Do I like that he made it some scene? No. Do I think he could have been a little more stoic about it? Of course. As I said in the post, I think he made it a big production because he had to play the LGBT v. The World card. But say he went up there and said, "Look, it's really difficult not having any real friends because they don't really know me at all. I don't plan on pursuing homosexuality because it's immoral, but I just want to be honest with everyone." In such a case, I think he would have been taking a courageous step in the right direction. I know it's a fine line, condemning the message without condemning the means. And as I said, "coming out" usually necessarily means "I am going to go pursue homosexual sex," but it doesn't Have to be that way.

      But I know how this kid feels. You feel completely lost, and your future looks completely bleak. You have nothing to look forward to because you don't even know What you're supposed to look forward to. He's trying to jump on to Something that's positive (and there's usually nothing more positive than "you're just great!" when you don't feel like it), and I think it makes perfect sense. Now, What he's trying to jump on to is wrong, of course, but desperately seeking something positive and going after it? I find no great wrong there. At least, I find no great wrong in the underlying motivation.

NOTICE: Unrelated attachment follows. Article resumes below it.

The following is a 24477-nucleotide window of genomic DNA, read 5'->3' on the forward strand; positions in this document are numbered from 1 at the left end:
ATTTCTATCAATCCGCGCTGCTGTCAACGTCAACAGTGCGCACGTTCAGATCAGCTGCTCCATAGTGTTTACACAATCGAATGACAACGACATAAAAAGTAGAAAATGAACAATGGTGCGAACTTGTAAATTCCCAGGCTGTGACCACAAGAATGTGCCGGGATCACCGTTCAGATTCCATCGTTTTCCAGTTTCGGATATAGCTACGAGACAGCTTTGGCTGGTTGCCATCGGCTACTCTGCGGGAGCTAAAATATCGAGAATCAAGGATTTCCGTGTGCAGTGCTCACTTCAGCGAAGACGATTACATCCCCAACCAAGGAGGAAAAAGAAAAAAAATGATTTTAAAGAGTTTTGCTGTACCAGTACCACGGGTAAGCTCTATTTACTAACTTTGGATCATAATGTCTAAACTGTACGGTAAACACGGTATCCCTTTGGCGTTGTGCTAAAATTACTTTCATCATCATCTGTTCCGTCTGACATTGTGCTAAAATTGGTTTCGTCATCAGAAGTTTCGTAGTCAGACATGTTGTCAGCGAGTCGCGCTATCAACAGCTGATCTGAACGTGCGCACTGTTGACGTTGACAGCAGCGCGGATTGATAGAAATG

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    3. By coming out publicly, even if one uses the "Look, it's really difficult not having any real friends because they don't really know me at all. I don't plan on pursuing homosexuality because it's immoral, but I just want to be honest with everyone" form, one is only "coming out" to the very few people present which it is humanly/socially possible to have a meaningful relationship with. To the rest of the crowd it is alternately meaningless, political, confusing, titillating, scandalous and so forth.
      It is one thing to exhort a group to be compassionate and quite another to try and use them as a confessor. No matter how close-knit a community one may be addressing, I think one destroys the very important line between public and private by making such a personal revelation to a large group. That is why I included the comment about inner life. One is deluding oneself if one thinks that some profound communication took place, and is now less able to comprehend the inner voice and the real consolation of friendship.
      A bit of self-revelation when exhorting or chastising a crowd is one thing; seeking catharsis, growth or healing through addressing them is quite another.
      Take the quote of yours above and utter it before your closest group of friends and I would be perfectly fine with that. There is no possible way that would be more than 10 people.
      The same thing would apply to any personal struggle. I think it is essentially misguided to make any such general declaration.
      I agree that homosexual desire is uniquely alienating in our culture. I think our culture makes it so, however. The disorder is not in itself special.